The Burning Princess
What if I do have a monstrous deformity, one that can’t be seen, one that affects my thinking, my feeling, my perception of reality? Would you correct this deformity that is me? Would I be me without it? Perhaps I am the deformity, an asymmetrical thalamus made for communing with things left undisturbed by proportionately formed minds. What if I choose not to use my deformity to pray for money, health or peace? What if I don’t care whether there is a god greater than me, or if it hears me? What if I am only interested in the quest, in rescuing the princess from her deep slumber in the inky hot depths reeking of sulfur? Not because I have to, not because it would make me good, or better than any other pale ape, but because I heard her call out to me, I heard her say, "Please help me. You are my only hope."
So I run the gauntlet, which looks like a cluttered apartment filled with children and the belongings of a displaced girl and a tangle of electronics; computers, cameras, and cell phones. I make my way through the deadly maze that is blonde hair and blue eyes and acne scarred skin stuffed into tight jeans.
From the outside, from beyond the glass-less window they might look in and say:
"Her life is a waste, look at that dump that she lives in, she has no car and lives off government money. Why won’t she get off her ass and do something, make some money?"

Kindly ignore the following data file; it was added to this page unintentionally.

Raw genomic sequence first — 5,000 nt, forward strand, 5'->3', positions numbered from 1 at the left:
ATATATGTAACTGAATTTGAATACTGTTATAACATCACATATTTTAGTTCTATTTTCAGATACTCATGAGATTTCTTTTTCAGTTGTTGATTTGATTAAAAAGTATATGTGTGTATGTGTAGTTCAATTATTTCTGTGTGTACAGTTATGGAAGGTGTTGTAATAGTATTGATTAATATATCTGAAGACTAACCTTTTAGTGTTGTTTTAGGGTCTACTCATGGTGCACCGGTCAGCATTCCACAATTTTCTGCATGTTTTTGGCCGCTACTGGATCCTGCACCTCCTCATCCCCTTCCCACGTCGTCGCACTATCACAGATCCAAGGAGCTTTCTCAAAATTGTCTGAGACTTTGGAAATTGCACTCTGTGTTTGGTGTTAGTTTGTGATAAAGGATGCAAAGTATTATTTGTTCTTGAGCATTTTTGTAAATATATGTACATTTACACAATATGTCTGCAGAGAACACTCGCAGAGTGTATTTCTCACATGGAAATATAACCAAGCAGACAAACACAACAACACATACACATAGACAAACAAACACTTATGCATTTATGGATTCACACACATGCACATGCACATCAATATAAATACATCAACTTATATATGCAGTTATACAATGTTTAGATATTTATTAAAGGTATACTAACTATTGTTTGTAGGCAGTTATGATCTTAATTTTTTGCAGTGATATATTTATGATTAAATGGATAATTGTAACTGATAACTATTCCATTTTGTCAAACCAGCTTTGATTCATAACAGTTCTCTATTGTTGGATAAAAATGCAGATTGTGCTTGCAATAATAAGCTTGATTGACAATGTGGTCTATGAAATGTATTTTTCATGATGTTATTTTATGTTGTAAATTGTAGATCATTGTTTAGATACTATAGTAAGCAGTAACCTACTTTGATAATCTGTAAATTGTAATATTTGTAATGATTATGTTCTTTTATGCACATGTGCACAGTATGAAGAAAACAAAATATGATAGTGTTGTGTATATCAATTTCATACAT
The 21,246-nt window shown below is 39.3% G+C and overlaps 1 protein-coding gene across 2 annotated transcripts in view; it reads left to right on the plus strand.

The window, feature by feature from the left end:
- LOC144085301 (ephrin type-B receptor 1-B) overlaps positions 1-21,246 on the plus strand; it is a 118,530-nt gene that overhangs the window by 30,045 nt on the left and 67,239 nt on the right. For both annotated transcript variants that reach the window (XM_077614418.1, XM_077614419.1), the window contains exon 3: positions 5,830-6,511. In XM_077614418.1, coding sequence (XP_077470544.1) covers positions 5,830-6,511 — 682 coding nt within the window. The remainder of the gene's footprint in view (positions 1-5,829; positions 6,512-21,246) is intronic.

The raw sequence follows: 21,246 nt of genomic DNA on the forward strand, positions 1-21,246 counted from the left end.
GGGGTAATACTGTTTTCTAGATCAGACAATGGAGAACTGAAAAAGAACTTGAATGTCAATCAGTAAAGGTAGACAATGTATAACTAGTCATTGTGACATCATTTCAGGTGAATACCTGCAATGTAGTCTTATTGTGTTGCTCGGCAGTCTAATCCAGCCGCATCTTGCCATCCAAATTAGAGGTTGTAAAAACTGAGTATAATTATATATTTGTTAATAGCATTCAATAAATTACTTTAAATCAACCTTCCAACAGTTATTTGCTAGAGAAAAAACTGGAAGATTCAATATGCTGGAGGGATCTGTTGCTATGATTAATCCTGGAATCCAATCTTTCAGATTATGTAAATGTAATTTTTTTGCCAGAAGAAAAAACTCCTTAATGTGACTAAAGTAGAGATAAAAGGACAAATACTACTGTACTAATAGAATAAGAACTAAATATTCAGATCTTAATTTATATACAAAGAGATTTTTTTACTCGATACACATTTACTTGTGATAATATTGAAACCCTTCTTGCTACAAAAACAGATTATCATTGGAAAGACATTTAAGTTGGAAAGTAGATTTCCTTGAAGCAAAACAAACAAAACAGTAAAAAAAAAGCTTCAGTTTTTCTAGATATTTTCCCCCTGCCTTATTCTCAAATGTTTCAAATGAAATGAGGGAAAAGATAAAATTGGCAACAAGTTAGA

"Mother," I say, "They’re playing our CD on the radio."
"Will you get any money?" she asks.
Money, money, money, and things, that is the measure of worth from that other side of the window. Without it you will suffer. Worse than not having it, is not wanting it more than any thing.
But no, I can see the princess burning down in the flames, hear the crackling of her flesh, the rustling of her shackles.
"Please help me. You’re the only one who hears me crying. Please, please…"
If I am the only deformed creature that can hear her plea, then she is unreal. Yet she is real to me, as real as any other thing, the deformity which I am acerbating causes me to see it that way, so I will have to best the labyrinth, make my way through the pattern forged of hopes, fears, desires, things made in the intense heat by a clumsy smith.
If I run this road, it will change, with every step it is made anew. I can run rabbit run and it will be known to me only as it is coming undone and reconfiguring, like grains of sand lifted by a wind and laid back to rest.
If I am ill made, will you stop me?
Tell me why, if my princess is imaginary, why should you stop me?
What has the world to fear from deformities like me?
What have you to fear from imaginary princesses?
I need more time in the dark, away from the prying light of illuminated minds. I need a dank place to nurse my defective nature into full blown monstrosity. Then see what comes forth from this point of convergence called human, from this crossroads where sacrifice should be made on behalf of shadowy things. One day of sun can be undone. You have witnessed its undoing.